In January of 2020, that all changed (just in time for lockdown) and I found a partner, who now lives with me. Now, if I choose to work evenings and weekends, it has an impact on our relationship. Because I’m working more, I’m not doing my fair share of household tasks like cooking and cleaning. If I’m working weekends, then it impacts our ability to pursue shared passions.

The majority of us graduates don’t have to worry about being parents yet, but that time will come. I can’t wait to be a father and will greatly value the time I get to spend with my kids. If saying “no” more often means I get to spend more time with them, that’s a no-brainer for me. 

“The difference between successful people and really successful people is that really successful people say no to almost everything.”

Warren Buffet

How to say “no” as a graduate

Saying “no” is important, and tough, especially when that person we’re saying “no” to is someone more senior (most often the case as a graduate), or someone whose relationship we value. However, there’s a saying that goes, “it’s not what you say, it’s how you say it”, and saying “no” is no different.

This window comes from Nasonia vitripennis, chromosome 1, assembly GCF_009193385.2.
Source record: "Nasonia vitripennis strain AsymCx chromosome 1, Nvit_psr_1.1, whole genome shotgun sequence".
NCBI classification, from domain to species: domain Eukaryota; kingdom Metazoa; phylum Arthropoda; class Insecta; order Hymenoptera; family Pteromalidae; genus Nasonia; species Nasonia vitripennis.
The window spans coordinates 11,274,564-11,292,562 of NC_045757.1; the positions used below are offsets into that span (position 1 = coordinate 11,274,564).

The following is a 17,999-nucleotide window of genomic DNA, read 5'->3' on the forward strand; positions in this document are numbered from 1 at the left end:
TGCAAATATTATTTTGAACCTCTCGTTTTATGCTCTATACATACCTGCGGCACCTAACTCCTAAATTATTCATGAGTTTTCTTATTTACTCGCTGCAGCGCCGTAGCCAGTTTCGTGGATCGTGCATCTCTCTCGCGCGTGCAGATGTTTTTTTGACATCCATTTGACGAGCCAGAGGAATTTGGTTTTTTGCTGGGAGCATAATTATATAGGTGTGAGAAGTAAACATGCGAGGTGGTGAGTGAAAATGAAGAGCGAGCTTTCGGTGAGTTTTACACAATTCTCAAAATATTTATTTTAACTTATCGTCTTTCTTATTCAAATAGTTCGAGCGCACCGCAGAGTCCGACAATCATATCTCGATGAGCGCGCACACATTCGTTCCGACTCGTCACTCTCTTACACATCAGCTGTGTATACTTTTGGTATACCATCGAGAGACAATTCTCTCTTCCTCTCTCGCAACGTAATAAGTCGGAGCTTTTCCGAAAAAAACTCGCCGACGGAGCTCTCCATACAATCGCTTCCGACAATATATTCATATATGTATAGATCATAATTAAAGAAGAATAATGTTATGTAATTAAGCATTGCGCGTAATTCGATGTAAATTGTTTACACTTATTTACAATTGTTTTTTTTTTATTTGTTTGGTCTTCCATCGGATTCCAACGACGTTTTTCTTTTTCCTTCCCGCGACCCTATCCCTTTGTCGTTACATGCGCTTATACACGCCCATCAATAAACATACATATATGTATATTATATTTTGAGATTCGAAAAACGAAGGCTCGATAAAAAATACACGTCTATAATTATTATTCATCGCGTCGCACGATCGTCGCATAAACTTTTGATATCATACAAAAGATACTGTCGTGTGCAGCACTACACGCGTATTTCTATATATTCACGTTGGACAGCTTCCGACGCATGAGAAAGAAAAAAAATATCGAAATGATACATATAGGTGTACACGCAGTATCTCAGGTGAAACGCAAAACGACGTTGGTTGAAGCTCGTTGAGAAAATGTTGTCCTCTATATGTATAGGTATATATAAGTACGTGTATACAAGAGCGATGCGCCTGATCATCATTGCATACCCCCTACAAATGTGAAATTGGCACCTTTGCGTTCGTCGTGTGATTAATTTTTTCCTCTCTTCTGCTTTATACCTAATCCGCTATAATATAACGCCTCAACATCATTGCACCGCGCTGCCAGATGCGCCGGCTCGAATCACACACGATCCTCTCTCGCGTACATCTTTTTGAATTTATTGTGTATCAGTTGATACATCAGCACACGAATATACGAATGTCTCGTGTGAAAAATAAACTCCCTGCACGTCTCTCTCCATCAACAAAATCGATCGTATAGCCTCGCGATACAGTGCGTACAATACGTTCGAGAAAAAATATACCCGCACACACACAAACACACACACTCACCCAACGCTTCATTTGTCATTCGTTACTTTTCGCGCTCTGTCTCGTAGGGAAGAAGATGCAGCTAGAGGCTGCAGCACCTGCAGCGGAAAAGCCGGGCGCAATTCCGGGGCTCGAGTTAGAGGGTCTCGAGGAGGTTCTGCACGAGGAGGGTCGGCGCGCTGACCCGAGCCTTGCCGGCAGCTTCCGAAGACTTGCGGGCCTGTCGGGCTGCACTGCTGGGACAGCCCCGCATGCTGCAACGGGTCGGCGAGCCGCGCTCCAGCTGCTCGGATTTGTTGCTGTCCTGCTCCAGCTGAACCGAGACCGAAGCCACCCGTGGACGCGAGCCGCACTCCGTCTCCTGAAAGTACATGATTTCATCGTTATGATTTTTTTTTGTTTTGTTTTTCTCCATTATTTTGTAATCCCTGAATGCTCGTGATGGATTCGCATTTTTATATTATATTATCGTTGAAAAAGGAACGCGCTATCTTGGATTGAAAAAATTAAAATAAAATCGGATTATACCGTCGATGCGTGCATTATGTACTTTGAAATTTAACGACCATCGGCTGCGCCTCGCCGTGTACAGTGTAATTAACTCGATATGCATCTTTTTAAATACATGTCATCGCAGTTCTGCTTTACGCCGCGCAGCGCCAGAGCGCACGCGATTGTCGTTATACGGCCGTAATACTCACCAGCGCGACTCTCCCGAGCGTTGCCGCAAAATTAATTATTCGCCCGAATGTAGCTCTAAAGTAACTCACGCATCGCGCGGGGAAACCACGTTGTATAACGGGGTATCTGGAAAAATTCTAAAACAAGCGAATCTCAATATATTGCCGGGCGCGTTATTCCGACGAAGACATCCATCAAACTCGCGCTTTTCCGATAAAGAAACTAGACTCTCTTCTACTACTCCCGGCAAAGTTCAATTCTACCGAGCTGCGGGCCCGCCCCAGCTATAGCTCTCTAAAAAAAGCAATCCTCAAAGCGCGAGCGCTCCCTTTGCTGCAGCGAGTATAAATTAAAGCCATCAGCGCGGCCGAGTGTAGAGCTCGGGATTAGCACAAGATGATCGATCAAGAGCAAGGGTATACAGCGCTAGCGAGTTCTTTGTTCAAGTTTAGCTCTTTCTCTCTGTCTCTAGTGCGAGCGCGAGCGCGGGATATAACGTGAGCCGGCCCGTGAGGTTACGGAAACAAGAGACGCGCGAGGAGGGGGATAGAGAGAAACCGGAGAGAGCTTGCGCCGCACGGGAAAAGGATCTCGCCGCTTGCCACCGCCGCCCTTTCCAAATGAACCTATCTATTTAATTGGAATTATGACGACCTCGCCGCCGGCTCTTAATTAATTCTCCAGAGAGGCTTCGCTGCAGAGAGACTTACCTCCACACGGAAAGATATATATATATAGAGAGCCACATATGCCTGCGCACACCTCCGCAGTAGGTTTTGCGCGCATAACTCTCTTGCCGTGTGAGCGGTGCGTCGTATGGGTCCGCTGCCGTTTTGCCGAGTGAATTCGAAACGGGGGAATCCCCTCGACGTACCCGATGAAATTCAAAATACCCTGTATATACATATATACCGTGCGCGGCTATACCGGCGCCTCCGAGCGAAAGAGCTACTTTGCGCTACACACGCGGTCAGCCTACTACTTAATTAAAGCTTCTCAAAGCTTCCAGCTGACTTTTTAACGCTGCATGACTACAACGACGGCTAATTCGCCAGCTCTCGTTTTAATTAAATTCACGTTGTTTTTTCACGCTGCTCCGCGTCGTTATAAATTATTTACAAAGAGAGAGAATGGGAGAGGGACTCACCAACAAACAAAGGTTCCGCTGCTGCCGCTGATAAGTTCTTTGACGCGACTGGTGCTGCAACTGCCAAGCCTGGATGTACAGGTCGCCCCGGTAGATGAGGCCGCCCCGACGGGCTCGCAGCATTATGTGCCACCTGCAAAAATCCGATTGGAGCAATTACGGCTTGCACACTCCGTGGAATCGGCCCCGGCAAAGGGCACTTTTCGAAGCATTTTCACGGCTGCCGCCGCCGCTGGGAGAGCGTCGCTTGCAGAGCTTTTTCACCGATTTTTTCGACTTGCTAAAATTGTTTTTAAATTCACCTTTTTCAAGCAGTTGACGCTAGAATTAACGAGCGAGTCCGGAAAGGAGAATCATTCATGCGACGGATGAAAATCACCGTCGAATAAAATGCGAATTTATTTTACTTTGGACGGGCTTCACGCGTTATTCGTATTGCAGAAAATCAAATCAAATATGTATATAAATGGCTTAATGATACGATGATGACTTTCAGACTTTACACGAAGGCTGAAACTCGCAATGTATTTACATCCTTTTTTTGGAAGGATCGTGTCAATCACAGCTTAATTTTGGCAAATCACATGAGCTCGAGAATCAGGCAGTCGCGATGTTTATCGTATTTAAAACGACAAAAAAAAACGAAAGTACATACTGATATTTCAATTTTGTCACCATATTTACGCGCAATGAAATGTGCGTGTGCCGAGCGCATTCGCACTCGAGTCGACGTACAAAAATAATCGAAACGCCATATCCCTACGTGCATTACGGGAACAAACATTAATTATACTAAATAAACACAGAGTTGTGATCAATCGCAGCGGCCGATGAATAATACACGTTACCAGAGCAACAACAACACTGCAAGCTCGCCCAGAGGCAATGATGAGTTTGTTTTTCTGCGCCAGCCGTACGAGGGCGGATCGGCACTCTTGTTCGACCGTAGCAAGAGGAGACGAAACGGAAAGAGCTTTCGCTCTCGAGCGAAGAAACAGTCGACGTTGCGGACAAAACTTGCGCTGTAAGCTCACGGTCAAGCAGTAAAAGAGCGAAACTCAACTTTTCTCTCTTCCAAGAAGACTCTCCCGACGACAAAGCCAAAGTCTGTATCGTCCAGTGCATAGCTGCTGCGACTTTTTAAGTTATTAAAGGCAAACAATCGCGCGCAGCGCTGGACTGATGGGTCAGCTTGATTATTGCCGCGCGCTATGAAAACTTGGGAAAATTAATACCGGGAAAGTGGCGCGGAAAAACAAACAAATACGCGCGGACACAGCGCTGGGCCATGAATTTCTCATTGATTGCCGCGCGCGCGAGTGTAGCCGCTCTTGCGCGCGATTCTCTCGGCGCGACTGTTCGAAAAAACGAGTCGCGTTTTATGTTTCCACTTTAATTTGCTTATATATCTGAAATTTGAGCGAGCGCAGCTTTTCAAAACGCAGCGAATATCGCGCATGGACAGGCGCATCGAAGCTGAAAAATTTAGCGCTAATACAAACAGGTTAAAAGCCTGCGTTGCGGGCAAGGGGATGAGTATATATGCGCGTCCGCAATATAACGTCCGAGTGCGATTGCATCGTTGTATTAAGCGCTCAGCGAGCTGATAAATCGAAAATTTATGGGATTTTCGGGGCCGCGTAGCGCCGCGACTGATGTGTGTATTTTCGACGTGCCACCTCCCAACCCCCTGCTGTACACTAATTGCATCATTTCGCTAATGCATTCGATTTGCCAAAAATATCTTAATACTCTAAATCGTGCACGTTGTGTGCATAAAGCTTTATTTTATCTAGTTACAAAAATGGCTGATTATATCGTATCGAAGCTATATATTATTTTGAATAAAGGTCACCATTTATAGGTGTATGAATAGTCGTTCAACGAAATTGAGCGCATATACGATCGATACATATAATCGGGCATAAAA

By delivering the “no” tactfully, we can make the delivery of our message much easier. I find it almost impossible to say, “no, sorry I can’t take that on”. I’d feel rude and dismissive.

Contrastingly, I find it much easier to say, “Hi David, can you let me check my workload and priorities, and I’ll get back to you?”. By doing this, I lift the pressure off my shoulders. When I’m in the ‘moment’ and it’s just me, the other person, and awkward silence if I don’t say anything, I feel a habitual “yes” on the tip of my tongue.